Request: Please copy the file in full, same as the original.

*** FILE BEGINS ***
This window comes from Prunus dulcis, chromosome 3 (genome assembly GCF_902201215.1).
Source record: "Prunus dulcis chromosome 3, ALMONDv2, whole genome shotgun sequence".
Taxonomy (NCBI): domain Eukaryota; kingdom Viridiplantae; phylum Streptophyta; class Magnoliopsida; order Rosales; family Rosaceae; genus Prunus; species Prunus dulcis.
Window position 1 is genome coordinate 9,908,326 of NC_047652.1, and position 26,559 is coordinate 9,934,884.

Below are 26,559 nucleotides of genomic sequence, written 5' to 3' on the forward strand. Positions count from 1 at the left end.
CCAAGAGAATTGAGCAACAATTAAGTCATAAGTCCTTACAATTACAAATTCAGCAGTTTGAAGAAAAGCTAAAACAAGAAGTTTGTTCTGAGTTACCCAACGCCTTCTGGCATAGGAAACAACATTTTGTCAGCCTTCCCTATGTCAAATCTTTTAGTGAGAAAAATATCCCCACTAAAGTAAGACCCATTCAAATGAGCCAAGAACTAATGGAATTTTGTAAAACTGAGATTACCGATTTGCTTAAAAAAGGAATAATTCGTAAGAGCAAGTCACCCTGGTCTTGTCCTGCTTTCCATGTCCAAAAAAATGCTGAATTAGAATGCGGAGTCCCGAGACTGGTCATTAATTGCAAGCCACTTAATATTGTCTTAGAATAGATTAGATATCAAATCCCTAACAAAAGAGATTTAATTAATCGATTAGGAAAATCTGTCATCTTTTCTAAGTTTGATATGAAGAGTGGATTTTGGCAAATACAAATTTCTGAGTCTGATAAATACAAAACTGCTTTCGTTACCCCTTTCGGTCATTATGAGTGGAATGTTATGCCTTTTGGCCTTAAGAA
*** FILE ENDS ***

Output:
This window comes from Prunus dulcis, chromosome 3 (genome assembly GCF_902201215.1).
Source record: "Prunus dulcis chromosome 3, ALMONDv2, whole genome shotgun sequence".
Taxonomy (NCBI): domain Eukaryota; kingdom Viridiplantae; phylum Streptophyta; class Magnoliopsida; order Rosales; family Rosaceae; genus Prunus; species Prunus dulcis.
Window position 1 is genome coordinate 9,908,326 of NC_047652.1, and position 26,559 is coordinate 9,934,884.

Below are 26,559 nucleotides of genomic sequence, written 5' to 3' on the forward strand. Positions count from 1 at the left end.
CCAAGAGAATTGAGCAACAATTAAGTCATAAGTCCTTACAATTACAAATTCAGCAGTTTGAAGAAAAGCTAAAACAAGAAGTTTGTTCTGAGTTACCCAACGCCTTCTGGCATAGGAAACAACATTTTGTCAGCCTTCCCTATGTCAAATCTTTTAGTGAGAAAAATATCCCCACTAAAGTAAGACCCATTCAAATGAGCCAAGAACTAATGGAATTTTGTAAAACTGAGATTACCGATTTGCTTAAAAAAGGAATAATTCGTAAGAGCAAGTCACCCTGGTCTTGTCCTGCTTTCCATGTCCAAAAAAATGCTGAATTAGAATGCGGAGTCCCGAGACTGGTCATTAATTGCAAGCCACTTAATATTGTCTTAGAATAGATTAGATATCAAATCCCTAACAAAAGAGATTTAATTAATCGATTAGGAAAATCTGTCATCTTTTCTAAGTTTGATATGAAGAGTGGATTTTGGCAAATACAAATTTCTGAGTCTGATAAATACAAAACTGCTTTCGTTACCCCTTTCGGTCATTATGAGTGGAATGTTATGCCTTTTGGCCTTAAGAA